Johann Hari: conceit, deceit and the judgement of God
But ignorance and offence have never been impediments to literary prowess. So to the #Harigate furore.
There is undoubtedly a slight niggle concerning the rather unorthodox Hari interviewing style. It transpires that it has long been his custom to appropriate comments which his interviewees have said or written elsewhere, sometimes many years previously, and then pass them off as contemporary responses which he has himself elicited during his own ‘in-depth’, ‘intimate’ and ‘tell-all’ interview. Thus, if an interviewee told Mr Hari en passant that he was sick to the eye teeth of the pissing rain, Mr Hari would assiduously seek out from his subject’s 1985 book The Life of the Meerkat a paragraph on the weather, and that section of the ‘exclusive’ Independent interview would read:
He dropped his gaze and his fingers twitched. I could see he was troubled, but he managed to share with me, in the assurance of my security, that the weather was ‘dreary, dank and depressing, often to the point of suicide; always to the point of psychological adversity’. He spoke quickly and fluently, as though the precipitation had flooded his mind.For those who are not familiar with Johann Hari’s writing, His Grace would like to make it clear that (as far as he is aware) Mr Hari has never actually written on anything as trivial as the weather: he writes on far more important issues like war, human rights, sexual ethics, religion, politics and the claims of Christianity. And he presents as his subject’s spontaneous outpourings words and phrases which have, in fact, been selectively ‘harvested’ from books, magazines, press releases and even from interviews carried out by others.
If that is not quite plagiarism, it is deception. It is certainly an unattributed appropriation of the work of others in order to convey the impression that one is a highly talented investigative journalist with a particular knack for trawling the depths of a person’s meaning and feeling.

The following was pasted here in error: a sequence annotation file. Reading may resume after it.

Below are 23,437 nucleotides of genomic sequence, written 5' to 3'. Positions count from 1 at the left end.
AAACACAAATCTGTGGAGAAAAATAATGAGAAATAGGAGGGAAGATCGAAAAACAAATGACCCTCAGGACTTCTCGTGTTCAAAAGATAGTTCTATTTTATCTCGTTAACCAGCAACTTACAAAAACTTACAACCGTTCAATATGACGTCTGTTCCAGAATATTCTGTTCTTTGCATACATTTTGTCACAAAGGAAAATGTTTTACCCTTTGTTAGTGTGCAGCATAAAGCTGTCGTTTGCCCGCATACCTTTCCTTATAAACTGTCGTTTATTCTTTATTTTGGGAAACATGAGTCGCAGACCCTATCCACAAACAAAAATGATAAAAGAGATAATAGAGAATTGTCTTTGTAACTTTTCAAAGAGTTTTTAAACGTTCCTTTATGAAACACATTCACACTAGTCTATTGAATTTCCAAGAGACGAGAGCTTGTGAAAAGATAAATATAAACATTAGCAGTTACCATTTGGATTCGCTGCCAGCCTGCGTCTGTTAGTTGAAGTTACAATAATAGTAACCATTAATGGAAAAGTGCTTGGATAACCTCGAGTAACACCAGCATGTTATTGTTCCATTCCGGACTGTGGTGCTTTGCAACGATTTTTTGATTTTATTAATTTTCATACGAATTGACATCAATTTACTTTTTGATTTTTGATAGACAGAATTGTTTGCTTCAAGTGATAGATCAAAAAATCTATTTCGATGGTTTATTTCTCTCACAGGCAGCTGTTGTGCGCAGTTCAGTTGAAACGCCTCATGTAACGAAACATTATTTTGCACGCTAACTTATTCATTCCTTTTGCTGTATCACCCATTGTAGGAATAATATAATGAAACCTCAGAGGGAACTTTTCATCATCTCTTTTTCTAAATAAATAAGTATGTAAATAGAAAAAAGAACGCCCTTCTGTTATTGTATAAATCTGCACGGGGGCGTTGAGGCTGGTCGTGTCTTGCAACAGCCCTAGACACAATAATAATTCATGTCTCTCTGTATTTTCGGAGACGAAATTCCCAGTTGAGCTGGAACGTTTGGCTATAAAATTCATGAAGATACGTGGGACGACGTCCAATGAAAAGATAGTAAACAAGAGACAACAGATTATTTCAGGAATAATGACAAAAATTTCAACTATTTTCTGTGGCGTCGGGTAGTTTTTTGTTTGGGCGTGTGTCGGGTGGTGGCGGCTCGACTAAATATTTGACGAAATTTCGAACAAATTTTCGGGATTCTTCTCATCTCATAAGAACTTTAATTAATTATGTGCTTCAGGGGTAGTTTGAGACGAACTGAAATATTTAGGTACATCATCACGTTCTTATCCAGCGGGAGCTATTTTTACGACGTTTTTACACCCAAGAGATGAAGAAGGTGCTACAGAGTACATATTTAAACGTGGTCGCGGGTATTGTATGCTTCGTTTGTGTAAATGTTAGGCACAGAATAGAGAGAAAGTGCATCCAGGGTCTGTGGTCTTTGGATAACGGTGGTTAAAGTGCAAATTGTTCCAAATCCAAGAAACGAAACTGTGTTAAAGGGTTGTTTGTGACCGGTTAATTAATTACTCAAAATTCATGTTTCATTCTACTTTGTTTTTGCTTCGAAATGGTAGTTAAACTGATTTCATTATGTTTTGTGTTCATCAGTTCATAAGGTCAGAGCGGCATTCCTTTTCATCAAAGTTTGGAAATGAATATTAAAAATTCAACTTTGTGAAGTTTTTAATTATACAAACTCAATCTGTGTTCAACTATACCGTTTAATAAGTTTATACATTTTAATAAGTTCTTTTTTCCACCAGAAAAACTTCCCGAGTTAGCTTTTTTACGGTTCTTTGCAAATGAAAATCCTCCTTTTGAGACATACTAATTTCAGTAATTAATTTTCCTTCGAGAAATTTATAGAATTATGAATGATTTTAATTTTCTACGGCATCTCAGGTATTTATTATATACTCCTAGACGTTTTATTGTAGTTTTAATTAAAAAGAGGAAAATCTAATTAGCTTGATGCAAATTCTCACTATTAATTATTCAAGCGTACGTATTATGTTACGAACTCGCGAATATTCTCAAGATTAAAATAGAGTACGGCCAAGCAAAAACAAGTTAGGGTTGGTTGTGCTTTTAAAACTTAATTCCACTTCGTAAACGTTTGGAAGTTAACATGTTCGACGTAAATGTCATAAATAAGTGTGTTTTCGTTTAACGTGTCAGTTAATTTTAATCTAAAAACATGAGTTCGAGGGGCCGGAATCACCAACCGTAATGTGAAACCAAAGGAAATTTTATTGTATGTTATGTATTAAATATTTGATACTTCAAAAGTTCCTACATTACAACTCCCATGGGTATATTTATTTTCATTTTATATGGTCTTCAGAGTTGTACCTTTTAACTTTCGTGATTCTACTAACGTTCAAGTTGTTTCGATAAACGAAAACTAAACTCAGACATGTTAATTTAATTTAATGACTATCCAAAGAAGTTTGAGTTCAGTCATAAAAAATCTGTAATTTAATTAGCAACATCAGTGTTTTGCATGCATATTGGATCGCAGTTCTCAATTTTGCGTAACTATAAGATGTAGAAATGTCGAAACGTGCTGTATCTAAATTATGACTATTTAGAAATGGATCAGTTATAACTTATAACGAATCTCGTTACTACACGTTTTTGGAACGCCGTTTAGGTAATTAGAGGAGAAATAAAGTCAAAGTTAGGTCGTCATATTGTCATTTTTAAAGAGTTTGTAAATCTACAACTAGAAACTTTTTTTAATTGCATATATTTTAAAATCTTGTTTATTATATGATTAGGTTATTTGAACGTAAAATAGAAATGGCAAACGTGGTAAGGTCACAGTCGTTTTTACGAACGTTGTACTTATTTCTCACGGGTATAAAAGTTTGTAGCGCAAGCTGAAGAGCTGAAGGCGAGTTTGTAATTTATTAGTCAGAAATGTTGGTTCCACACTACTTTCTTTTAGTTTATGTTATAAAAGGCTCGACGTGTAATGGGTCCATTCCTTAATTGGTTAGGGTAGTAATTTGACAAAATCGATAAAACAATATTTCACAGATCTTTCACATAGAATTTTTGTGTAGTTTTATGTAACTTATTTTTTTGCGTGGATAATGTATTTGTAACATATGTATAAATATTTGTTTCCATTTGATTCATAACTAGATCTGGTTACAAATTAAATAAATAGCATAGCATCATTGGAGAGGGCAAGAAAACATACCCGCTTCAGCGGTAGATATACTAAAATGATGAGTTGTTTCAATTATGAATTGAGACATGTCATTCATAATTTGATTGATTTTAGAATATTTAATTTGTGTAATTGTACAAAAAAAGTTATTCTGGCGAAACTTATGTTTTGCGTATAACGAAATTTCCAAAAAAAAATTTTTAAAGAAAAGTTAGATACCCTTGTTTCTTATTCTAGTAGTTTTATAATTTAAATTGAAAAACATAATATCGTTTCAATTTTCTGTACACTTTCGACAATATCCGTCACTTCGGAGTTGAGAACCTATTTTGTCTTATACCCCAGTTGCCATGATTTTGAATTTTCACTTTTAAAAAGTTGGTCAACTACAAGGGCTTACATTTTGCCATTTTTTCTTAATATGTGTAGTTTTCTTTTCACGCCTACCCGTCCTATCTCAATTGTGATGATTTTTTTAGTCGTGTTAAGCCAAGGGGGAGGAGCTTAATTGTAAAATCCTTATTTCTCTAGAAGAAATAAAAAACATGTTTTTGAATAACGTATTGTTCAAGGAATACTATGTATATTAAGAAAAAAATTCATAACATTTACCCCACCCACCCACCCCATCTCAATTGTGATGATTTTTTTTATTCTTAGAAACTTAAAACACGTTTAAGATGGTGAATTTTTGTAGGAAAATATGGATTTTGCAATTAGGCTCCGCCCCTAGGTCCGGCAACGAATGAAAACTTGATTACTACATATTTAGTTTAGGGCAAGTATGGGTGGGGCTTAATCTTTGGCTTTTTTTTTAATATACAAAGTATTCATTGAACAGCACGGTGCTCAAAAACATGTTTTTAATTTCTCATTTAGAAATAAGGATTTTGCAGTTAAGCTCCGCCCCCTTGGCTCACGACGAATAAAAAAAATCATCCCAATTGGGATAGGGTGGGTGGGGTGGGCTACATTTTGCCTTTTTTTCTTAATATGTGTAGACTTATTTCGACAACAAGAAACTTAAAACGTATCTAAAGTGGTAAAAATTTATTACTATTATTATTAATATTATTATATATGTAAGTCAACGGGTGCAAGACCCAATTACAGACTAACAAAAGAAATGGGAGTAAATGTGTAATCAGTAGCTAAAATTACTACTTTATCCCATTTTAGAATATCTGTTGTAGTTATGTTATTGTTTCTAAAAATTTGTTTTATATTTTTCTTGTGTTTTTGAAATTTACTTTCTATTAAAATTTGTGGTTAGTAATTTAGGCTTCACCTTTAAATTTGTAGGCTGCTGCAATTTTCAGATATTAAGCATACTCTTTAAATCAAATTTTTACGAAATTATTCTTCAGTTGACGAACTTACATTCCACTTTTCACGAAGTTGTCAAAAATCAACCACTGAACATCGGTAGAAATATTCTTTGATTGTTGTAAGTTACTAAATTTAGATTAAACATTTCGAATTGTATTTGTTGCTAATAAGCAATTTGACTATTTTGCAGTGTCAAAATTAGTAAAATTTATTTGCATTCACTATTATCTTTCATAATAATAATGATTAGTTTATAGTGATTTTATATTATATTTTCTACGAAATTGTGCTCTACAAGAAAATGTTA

The Hari approach has quite obvious implications for journalistic integrity, research authenticity and intellectual truth. For if Mr Hari were interviewing (say) the Archbishop of Canterbury in 2011 on the issue of homosexuality, he would not be averse to inserting into the finished article words which actually originate from the Archbishop’s 1986 writings whilst a lecturer at Oxford. The archbishop may talk openly now of ‘pastoral problems surrounding gay marriage’ and of the need for ‘reconciled diversity’. But this would not stop Hari from inserting: ‘Williams suggests that the principal objection to “gay marriage” is the emotional reaction to the term, which he equates with the feelings people initially had to the term “woman priest”.’ This sentence actually emanates from a book published 15 years ago, clearly quoting Dr Williams views prior to his appointment to the See of Canterbury. Opinions and views can change with the passing of time, and they may certainly legitimately do so with changes of office.
Or take a (highly unlikely) Hari encounter with Pope Benedict XVI. What would the world make of a 2011 interview in which His Holiness appeared to cast doubt on the resurrection of Christ? What if Hari, in questioning the Pope on the claims of Christianity, quoted him as saying: ‘The resurrection cannot be an historical event in the same sense as the crucifixion is... Christ is raised with His own body, but He did not return to an earthly life... (God) raises up an incorruptible body, a spiritual body.’